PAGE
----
A trivial form, some if loops and and ignoring user input validation I had a crude calculator knocked together that made some sweeping assumptions about the changes in the upcoming budget.

Initially, I was only concentrating on how much worse off you’d be in 2011.  Based on some feedback from twitter, I changed things so it included some of the extra charges (increased registration fees and the site tax) as well as predicting the pain over the next 4 years.

To make things work, I had to do a bit of hand waving and educated guesses.  The press conference was light on actual details and none of the article in the paper were much help.  The Times supplement gave me the most information but I still had to make plenty of assumptions.

My assumptions

  • PRSI, income levy and tax rate (i.e. the 20% and 41% rates) stay the same for the 4 years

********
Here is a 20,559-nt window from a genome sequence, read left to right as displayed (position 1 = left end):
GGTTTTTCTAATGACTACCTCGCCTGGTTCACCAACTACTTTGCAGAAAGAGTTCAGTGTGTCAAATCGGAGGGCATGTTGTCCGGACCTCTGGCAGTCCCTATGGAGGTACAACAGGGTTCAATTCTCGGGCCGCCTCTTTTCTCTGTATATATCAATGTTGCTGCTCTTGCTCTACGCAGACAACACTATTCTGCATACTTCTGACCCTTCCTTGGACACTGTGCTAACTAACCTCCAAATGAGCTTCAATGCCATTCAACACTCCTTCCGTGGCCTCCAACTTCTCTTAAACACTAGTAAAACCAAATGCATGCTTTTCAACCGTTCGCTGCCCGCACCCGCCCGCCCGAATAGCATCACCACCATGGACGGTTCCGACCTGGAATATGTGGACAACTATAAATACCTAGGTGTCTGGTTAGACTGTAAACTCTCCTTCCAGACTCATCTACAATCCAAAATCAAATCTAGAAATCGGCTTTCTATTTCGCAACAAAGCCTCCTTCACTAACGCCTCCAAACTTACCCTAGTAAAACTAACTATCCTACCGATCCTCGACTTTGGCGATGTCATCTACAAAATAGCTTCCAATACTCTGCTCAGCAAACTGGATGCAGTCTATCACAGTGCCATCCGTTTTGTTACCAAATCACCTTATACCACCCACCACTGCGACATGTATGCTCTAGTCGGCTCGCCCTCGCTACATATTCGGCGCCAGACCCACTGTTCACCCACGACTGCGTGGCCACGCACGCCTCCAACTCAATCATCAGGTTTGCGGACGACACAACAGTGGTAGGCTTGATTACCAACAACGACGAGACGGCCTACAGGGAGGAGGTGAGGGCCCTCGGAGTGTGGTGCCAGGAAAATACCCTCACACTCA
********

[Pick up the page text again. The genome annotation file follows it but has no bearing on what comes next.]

• Rent and union sub relief is completely removed in the 2011 budget
  • Tax credits (i.e. how much you earn tax free) drops by 66% in 2011, 14% in 2012, 10% in 2013, 10% in 2014
  • The cutoff point (i.e. above which you pay 41%) drops a total of €6000 in increments 66% in 2011, 14% in 2012, 10% in 2013, 10% in 2014 (this was the only way I could figure out how someone on €55K would drop by €1860 by 2014)
  • The drops in credits and cutoff are based on how much the government plans to get from the changes in income tax over the next few years
  • If you’re married, you’ve only 1 income
  • College ‘registration’ fees will not rise again
  • Site tax does not rise in 2013 or 2014

Lessons Learned

1. A surprising number of people will enter a number with a comma (e.g. 25,000 as opposed to 25000).  Since I was expecting an integer and the string was URLencoded this resulted in no net change for the user as the gross was interpreted as 0.  A lot of people were confused by that so it was the first fix.  I’m guessing it’s because the number involved pay and people are used to seeing the number with a comma.

2. Just because it’s a throwaway site doesn’t mean people won’t check if the HTML validates.  When people said this to me at first I thought they meant validating inputs.  It didn’t take much to sort out (the damned tweet and share buttons were the most awkward fixes).  Next time I’ll be validating before showing it to anyone.